Therapy Isn’t Helping My Troubled Teen

One of the first suggestions parents hear when they have a troubled teen is to seek out one or more types of therapy. Therapy can be hugely beneficial for teens struggling with their mental health or behavioral problems. Concerns often arise because parents feel as though therapy isn’t helping their teens alter their behaviors and attitudes. Perhaps the best next step should be to understand better what therapy is, what it should be, and how you can work with your teen’s therapist to get the most out of the sessions.

Just what should therapy help with?

What is the first image that pops into your mind when you think about therapy? Is it someone on a couch, tissues in hand, spilling their struggles to a listening therapist across the room? While some sessions may look like this, with some therapists, the reality is quite different. There are several types of therapy, and the one that will best benefit your teen may differ from the one that you find beneficial.

There is often a misconception that going to therapy will be the ultimate solution to all of the mental wellness and behavioral concerns you are struggling with. In truth, therapy is not designed to fix you or be the direct cause of changed behavior. Therapy helps teens, and adults, better understand how they can relate to the world around them. With an understanding of how you fit into the world and how the world works, you can then start to work on building coping skills and coping strategies to help you.

These healthy coping skills and strategies can improve behaviors and mental health.

Broadly speaking, the role of a therapist is to help teens understand the world around them and their own mind and how it approaches each problem. They will learn coping tools and learn how to solve the problems in their life better. Therapists are not there to provide a quick fix or provide advice to solve problems.

How can you tell if therapy isn’t working for your teen?

If your teen has been going to therapy for several weeks and even months, and there has been no change in their mental health or their behavior, it could be that this type of therapy is not working for them.

Here are a few signs that therapy may not be working for your teen.

  •       Your teen feels that he’s being judged by his therapist and doesn’t feel comfortable fully opening up.
  •       He may feel worse between each of his therapy sessions and start to make excuses not to go or express that he is dreading his new appointment.
  •       There’s been a complete lack of any type of progress since he started going to therapy.

Be sure to speak with your teen’s therapist for their evaluation of how they feel that the sessions are going. It’s important to remember that your teen’s therapist may not be able to share many of the details of their sessions with you. But they should be able to tell you whether they feel like any progress is being made that you are not yet aware of.

Next steps to help your teen

What should your next steps be? How can you help your teen get the most out of therapy? The answer may be as simple as switching therapists. Your teen’s therapist may be highly qualified to work with teens and may be a great person to work with, but there may not be the right type of connection between therapist and teen. This is why having an honest conversation with your teen’s therapist is again important. If the therapist doesn’t feel like there is a good connection with your teen, they will be open about this with you. It can sometimes take a bit of time to find the best therapist.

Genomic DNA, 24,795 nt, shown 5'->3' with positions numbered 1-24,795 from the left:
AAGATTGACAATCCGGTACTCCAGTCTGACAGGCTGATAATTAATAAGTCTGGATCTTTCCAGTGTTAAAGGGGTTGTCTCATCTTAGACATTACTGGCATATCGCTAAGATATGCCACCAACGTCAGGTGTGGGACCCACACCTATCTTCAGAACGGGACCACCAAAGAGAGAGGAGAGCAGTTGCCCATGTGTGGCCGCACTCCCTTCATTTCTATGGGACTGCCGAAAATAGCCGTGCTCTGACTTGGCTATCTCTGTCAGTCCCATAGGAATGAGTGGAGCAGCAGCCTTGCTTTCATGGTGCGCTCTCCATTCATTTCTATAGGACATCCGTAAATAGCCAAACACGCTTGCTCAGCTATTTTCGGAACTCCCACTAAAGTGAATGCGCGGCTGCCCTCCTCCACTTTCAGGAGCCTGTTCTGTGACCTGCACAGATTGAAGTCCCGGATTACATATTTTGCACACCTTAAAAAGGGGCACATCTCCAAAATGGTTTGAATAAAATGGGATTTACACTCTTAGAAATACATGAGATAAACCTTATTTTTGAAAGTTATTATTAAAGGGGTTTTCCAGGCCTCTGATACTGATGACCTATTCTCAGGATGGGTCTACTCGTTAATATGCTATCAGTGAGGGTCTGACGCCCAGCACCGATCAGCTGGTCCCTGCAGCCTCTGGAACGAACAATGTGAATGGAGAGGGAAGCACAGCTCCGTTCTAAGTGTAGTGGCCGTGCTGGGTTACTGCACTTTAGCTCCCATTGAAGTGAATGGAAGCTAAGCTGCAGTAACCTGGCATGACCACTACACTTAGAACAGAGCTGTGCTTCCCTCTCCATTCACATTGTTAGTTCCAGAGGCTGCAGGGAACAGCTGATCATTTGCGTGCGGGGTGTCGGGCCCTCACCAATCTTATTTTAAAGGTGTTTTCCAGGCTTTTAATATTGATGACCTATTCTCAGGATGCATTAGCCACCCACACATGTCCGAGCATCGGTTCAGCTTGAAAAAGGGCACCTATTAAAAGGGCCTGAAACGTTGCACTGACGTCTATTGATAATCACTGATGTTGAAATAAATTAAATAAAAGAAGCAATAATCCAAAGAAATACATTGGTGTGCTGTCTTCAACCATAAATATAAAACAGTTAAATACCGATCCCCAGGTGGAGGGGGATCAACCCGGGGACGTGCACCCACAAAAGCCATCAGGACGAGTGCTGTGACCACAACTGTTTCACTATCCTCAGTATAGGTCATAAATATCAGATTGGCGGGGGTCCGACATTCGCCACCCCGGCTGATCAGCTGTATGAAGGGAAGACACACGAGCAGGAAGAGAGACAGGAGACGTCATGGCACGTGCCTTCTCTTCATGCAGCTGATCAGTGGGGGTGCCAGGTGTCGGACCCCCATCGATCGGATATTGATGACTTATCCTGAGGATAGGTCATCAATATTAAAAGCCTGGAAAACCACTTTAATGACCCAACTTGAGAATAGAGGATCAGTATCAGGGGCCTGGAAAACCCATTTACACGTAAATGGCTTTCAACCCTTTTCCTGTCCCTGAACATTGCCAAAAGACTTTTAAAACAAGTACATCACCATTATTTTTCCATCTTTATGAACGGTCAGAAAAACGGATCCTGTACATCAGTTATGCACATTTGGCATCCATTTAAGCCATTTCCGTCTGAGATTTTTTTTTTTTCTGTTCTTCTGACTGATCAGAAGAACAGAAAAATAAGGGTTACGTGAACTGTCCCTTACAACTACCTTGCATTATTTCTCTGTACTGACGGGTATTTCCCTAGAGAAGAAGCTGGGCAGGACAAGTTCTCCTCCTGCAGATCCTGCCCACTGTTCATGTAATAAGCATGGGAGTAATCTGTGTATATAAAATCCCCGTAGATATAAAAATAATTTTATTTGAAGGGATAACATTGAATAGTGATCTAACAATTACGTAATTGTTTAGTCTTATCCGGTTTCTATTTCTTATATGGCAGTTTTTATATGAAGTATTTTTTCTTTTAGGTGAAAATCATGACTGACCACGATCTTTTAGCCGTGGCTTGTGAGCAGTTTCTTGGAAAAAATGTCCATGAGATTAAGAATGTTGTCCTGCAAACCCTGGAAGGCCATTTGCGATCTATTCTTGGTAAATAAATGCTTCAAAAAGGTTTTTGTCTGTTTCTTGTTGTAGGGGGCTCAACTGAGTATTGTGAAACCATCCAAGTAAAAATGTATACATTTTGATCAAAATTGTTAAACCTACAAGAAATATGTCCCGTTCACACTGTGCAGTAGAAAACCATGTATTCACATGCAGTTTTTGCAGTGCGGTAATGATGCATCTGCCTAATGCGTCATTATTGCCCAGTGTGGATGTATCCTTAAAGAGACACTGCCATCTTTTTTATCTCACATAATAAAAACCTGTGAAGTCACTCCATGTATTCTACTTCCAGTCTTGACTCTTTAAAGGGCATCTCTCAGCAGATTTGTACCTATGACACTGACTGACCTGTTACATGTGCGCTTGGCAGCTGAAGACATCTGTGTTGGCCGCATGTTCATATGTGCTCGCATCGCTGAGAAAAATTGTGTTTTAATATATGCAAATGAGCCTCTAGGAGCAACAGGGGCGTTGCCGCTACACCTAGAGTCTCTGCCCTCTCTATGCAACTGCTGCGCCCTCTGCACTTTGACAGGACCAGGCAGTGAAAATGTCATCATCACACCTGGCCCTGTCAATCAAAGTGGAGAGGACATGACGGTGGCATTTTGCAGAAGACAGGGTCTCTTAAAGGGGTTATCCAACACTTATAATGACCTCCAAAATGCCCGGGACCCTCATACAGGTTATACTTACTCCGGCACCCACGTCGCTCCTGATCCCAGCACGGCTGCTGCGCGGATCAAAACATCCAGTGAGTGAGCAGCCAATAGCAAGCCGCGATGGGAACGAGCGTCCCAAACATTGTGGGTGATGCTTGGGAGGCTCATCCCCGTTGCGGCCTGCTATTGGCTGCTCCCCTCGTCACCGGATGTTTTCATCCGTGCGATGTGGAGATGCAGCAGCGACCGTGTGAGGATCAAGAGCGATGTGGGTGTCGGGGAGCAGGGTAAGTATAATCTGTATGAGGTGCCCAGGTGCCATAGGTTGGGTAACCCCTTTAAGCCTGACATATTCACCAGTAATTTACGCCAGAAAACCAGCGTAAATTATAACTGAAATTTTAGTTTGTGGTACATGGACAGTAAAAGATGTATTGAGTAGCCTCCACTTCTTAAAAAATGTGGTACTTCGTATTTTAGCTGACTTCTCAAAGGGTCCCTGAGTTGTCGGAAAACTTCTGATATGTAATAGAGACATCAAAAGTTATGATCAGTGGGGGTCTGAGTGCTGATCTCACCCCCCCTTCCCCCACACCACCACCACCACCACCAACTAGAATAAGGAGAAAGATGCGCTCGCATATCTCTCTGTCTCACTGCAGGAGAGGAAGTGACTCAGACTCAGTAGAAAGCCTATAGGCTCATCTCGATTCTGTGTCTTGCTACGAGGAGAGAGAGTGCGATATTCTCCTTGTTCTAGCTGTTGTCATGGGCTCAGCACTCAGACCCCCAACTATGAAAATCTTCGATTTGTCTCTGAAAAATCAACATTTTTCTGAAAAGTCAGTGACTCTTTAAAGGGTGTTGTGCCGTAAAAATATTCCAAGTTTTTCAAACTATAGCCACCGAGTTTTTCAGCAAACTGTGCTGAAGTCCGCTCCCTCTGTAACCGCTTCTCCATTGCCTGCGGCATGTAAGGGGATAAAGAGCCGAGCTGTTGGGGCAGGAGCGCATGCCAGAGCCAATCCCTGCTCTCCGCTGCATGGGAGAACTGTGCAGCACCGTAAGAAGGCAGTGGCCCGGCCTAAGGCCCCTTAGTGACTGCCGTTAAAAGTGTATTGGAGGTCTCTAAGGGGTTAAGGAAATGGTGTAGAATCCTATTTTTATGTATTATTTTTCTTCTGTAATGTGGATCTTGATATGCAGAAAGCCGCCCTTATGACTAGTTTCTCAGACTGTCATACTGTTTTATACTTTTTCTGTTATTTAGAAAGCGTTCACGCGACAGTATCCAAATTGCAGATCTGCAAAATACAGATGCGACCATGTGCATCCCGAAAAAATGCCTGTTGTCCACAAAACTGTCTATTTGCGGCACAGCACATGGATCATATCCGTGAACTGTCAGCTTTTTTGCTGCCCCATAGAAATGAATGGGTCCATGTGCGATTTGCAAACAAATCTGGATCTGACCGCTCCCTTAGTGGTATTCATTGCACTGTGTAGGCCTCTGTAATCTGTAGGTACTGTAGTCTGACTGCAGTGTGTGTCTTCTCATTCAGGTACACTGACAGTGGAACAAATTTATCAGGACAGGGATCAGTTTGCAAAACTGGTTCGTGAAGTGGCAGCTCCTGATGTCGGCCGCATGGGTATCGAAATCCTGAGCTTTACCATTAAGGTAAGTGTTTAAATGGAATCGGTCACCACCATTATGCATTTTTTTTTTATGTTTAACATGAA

If your teen and his therapist appear to have a good connection, switching therapists now would likely only further delay his progress. It would be better to communicate with the therapist to find out how your teen can get the most out of his therapy. The therapist may have a few suggestions based on their previous experience working with teenagers.

  •       Is the type of therapy your teen is getting the right type of therapy to help address his needs? As an example, it could be that talk therapy isn’t the right choice for your teen. If your teen has a history of trauma, he may benefit from a different type of therapy or by adding an additional type of therapy. Remember that sometimes adding holistic options that include other types of wellness, such as yoga or outdoor activities, can make a world of difference for someone struggling.
  •       Evaluate and reevaluate your goals and expectations from the therapy that your teen is getting. Your teen may be building a strong collection of coping skills that you aren’t aware of because it’s not yet being seen in any type of behavioral changes. Sometimes we get into the mindset of therapy being a quick fix for the struggles we’re having. But it can take time.
  •       Speak with your teen and ask him how he feels that therapy is working for him. It may be best to have this discussion away from therapy so that he can speak honestly and openly about how he feels about his therapist and the sessions.
  •       Get your teen additional support outside of his sessions with his therapist. This may include support groups, support from other adults in his life, and reaching out to get more intensive therapeutic options like an in-patient treatment center.

Communication is the most important factor in your relationship with your teen and his therapist. Communicate openly with your teen and encourage him to be honest when he speaks with his therapist. Working together you’ll have a much better chance of helping your teen to get the most out of his therapy sessions.

If you’re looking for more guidance and insight into types of therapeutic and treatment options for teens, visit our blog. At HelpYourTeenNow we’re focused on guiding troubled teens and parents to the right type of resources.

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